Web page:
The Hamilton Port Authority and the Mission to Seafarers Southern Ontario (MTSSO) have launched a campaign to help marine industry workers deal with trauma in its immediate aftermath with the hope of preventing post-traumatic stress disorder.
The pilot project puts in place a “crisis plan” in which an emergency phone number is provided to port tenants, shipping agents and seafarers that directly connects them to a Mission to Seafarers chaplain, said Vicki Gruber, Hamilton harbour master and manager of port security.
“From minutes to hours, they will dispatch someone to arrive on-site to deal with the incident and those involved,” she said.
Workers in the marine industry could be exposed to an accident or death, extreme weather or a shipboard event — all of which could result in critical incident stress.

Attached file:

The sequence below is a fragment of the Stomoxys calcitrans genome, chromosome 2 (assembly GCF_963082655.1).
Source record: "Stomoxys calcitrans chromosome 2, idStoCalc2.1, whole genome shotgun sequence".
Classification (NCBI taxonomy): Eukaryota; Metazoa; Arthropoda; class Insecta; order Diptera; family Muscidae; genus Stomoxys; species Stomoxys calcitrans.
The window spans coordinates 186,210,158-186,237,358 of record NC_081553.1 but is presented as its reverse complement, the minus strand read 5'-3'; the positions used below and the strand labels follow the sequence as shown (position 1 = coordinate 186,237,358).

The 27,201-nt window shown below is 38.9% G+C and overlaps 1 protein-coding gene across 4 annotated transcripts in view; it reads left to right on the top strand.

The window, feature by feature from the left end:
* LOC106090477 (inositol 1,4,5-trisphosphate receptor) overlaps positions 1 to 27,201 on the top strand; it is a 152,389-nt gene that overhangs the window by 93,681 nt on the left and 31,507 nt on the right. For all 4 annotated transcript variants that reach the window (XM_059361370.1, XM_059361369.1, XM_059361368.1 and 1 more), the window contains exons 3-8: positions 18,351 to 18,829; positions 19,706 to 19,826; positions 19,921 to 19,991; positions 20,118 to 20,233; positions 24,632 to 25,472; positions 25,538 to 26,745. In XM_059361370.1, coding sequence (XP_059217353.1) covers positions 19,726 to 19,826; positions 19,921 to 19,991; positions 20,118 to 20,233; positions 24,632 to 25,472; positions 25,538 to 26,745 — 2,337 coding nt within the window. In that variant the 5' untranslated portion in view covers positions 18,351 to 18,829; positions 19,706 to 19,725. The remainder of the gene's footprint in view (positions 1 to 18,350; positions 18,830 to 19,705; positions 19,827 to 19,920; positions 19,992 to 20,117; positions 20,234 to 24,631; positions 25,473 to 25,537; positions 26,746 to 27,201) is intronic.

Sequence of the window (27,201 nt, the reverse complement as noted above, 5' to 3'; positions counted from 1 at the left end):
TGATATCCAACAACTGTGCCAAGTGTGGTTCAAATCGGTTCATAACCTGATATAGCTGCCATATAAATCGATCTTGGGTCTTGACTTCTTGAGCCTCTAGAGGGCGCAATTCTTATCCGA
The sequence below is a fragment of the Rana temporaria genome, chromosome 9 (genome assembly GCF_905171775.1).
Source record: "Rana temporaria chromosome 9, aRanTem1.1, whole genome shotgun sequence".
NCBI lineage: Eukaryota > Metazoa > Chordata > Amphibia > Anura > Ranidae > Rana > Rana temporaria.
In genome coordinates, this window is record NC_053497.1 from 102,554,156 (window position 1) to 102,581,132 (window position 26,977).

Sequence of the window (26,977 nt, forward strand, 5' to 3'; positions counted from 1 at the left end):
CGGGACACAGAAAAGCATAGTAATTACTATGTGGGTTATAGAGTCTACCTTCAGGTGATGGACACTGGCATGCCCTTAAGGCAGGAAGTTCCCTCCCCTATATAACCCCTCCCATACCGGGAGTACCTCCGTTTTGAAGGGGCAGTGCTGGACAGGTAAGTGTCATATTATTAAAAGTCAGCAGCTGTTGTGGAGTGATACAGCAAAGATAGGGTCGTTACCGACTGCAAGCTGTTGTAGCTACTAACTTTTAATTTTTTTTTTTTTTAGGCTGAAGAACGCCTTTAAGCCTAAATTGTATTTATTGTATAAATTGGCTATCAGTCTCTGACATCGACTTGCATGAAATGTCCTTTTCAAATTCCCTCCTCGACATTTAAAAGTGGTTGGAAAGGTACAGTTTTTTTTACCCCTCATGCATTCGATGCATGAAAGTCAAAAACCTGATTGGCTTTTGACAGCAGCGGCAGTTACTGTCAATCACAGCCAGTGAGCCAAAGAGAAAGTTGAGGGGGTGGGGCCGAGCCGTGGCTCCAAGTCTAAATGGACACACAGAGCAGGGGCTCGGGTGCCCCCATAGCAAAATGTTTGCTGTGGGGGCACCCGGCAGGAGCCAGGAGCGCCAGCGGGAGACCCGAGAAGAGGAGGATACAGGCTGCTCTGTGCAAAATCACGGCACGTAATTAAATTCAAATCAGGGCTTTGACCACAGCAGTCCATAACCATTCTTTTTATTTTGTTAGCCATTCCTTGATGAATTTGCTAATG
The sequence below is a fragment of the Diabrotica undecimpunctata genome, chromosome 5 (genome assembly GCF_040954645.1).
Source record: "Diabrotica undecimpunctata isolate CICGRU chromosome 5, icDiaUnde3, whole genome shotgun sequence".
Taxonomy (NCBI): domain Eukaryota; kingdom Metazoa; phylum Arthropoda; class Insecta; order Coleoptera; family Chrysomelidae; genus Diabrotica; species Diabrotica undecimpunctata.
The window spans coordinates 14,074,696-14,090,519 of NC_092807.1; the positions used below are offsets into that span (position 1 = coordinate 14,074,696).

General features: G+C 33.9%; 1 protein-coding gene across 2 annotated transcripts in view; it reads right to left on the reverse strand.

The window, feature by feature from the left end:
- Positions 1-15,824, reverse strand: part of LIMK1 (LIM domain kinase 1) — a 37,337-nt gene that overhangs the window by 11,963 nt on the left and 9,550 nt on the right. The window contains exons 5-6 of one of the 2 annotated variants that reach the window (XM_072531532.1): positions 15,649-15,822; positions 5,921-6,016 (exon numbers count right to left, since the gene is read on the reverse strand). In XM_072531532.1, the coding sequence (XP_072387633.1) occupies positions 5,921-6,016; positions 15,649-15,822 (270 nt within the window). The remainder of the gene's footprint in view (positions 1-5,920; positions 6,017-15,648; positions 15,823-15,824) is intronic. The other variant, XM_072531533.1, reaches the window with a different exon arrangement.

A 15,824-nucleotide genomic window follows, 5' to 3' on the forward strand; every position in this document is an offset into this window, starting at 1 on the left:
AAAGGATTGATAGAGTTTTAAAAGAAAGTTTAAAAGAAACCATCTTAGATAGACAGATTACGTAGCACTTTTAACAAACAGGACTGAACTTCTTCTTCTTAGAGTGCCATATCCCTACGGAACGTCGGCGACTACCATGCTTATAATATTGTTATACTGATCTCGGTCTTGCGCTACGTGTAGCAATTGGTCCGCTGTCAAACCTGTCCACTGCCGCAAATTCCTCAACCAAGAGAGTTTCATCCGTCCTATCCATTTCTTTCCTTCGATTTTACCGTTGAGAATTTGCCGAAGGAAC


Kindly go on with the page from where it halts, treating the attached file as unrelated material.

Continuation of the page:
The intention is to provide an immediate response while people seek additional support followed by a debriefing a week and a month later to make sure they are receiving the help they need, Gruber added.
“The biggest thing is we want people to be aware that it is OK to ask for help in times of critical incident stress,” Gruber said. “What they are feeling is a common reaction.”
Work on the project has been underway for about a year-and-a-half after an incident in Hamilton in which a 26,000-pound slab of steel flattened a longshoreman’s foot, said Rev. Judith Alltree, executive director of the MTSSO.
Two seafarers witnessed it and were “very, very distressed,” she said.